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Arizona Theatre Company makes magic with ‘Xanadu’ at the Herberger

Jessica Skerritt, center, plays Kira in Arizona Theatre Company’s “Xanadu” at the Herberger Center Theater.
Jessica Skerritt, center, plays Kira in Arizona Theatre Company’s “Xanadu” at the Herberger Center Theater.
Mark Kitaoka

It’s 1980. A movie is made starring Olivia Newton-John and Gene Kelly. To hear some critics tell it, the movie not only destroys the movie musical genre, but nearly sends Newton-John into oblivion. Nor does it do much for Gene Kelly.

So when the story is turned into a play, the sensible thing to do is stay away. Right?


At the official opening night of “Xanadu,” produced by the Arizona Theatre Company at the Herberger Theater Center Saturday, Jan. 4, the two-hour performance went by far too fast. Somehow, the unlikely combination of ’80s music, gods and goddesses coming to earth and roller disco turned into an enchanting evening of musical theater, humor and even audience participation. The sets were dazzling, the music terrific, the laughs nonstop, the cast superb, the choreography fun (including a ’40s style swing) and the roller skating wasn’t bad either.

The Broadway play based on the movie opened in 2007, was nominated for four Tony Awards and garnered good reviews. With book by Douglas Carter Beane and music and lyrics by John Farrar and Jeff Lynne, the Phoenix production is directed by Arizona Theatre Company’s artistic director, David Ira Goldstein. It runs through January 19.

Playing the beautiful Greek goddess Clio, disguised as the Australian-accented mortal Kira, is Jessica Skerritt. Clio, or Kira, is sent by Zeus to inspire Venice Beach street artist Sonny Malone to achieve his passion to open a roller disco. Skerritt somehow manages to sing beautifully and move gracefully, though she spends much of her onstage time on roller skates. Additional credits for the actress include Ulla in “The Producers,” Cinderella in Rodgers & Hammerstein’s “Cinderella,” Corie in “Barefoot in the Park,” Maria in “The Sound of Music,” Dyanne in “Million Dollar Quartet,” Ellen in “Miss Saigon,” Deb in “ELF: The Musical” and Young Little Edie in “Grey Gardens.” Skerritt, who is from Seattle, has performed regionally at Village Theatre, the Ordway Center for the Performing Arts, The 5th Avenue Theatre, Coeur d'Alene Summer Theatre and ACT Theatre.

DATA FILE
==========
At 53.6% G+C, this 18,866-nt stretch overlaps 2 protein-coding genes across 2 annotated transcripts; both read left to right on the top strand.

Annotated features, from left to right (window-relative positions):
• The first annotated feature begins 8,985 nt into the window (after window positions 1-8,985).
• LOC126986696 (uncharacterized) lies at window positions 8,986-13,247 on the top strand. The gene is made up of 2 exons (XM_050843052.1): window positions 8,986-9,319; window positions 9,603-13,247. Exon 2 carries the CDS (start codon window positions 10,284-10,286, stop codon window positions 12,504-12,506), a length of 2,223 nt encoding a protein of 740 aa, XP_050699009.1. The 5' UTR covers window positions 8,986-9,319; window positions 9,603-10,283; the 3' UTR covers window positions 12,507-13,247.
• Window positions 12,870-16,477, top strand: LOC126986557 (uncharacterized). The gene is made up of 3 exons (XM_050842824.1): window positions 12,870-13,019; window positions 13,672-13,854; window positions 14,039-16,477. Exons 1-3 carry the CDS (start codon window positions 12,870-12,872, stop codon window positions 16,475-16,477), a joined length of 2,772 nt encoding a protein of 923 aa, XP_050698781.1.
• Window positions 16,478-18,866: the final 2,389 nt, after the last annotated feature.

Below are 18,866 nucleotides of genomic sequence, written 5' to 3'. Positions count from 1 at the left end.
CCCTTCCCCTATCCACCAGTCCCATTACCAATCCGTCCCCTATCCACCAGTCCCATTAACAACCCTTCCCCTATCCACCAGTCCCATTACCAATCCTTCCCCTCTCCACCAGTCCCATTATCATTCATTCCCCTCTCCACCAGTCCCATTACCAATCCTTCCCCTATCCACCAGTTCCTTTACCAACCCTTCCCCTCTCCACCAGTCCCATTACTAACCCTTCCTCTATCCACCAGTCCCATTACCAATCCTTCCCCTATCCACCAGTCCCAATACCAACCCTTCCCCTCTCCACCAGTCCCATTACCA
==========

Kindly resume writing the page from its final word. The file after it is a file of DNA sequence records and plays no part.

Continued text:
Making us love the sometimes not-too-bright Sonny Malone is the real-life husband of Skerritt, Dane Stokinger, who is originally from Fairbanks, Alaska. Stokinger has toured nationally and internationally in “Jesus Christ Superstar” and “Miss Saigon” and has performed regionally with Village Theatre, East L.A. Classic Theatre, Coeur d'Alene Summer Theatre, the Ordway Center for the Performing Arts, The 5th Avenue Theatre and Seattle Children’s Theatre. Some recent credits include Mike in “Trails,” Jerry in “The Full Monty,” Lancelot in “Spamalot,” Tateh in “Ragtime,” Frank Butler in “Annie Get Your Gun,” Rocky in “Damn Yankees,” Chad in “All Shook Up,” and Tin Man in “The Wizard of Oz.”